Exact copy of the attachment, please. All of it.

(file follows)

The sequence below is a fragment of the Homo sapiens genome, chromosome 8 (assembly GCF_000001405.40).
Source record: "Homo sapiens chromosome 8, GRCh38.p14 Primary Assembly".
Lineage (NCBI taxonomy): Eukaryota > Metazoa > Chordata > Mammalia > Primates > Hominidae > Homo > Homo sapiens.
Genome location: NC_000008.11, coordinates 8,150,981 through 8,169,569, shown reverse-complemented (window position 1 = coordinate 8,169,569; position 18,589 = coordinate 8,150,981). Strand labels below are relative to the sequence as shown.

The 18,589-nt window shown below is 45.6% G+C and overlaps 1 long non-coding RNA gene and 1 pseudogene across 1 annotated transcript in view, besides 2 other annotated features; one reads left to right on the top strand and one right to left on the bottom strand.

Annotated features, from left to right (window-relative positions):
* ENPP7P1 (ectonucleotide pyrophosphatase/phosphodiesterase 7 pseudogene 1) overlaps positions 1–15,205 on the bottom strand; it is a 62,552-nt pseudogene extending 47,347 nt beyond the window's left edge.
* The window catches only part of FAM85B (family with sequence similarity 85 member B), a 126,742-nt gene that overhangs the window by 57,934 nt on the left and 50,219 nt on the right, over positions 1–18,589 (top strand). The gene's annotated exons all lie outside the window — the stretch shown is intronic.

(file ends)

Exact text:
The sequence below is a fragment of the Homo sapiens genome, chromosome 8 (assembly GCF_000001405.40).
Source record: "Homo sapiens chromosome 8, GRCh38.p14 Primary Assembly".
Lineage (NCBI taxonomy): Eukaryota > Metazoa > Chordata > Mammalia > Primates > Hominidae > Homo > Homo sapiens.
Genome location: NC_000008.11, coordinates 8,150,981 through 8,169,569, shown reverse-complemented (window position 1 = coordinate 8,169,569; position 18,589 = coordinate 8,150,981). Strand labels below are relative to the sequence as shown.

The 18,589-nt window shown below is 45.6% G+C and overlaps 1 long non-coding RNA gene and 1 pseudogene across 1 annotated transcript in view, besides 2 other annotated features; one reads left to right on the top strand and one right to left on the bottom strand.

Annotated features, from left to right (window-relative positions):
* ENPP7P1 (ectonucleotide pyrophosphatase/phosphodiesterase 7 pseudogene 1) overlaps positions 1–15,205 on the bottom strand; it is a 62,552-nt pseudogene extending 47,347 nt beyond the window's left edge.
* The window catches only part of FAM85B (family with sequence similarity 85 member B), a 126,742-nt gene that overhangs the window by 57,934 nt on the left and 50,219 nt on the right, over positions 1–18,589 (top strand). The gene's annotated exons all lie outside the window — the stretch shown is intronic.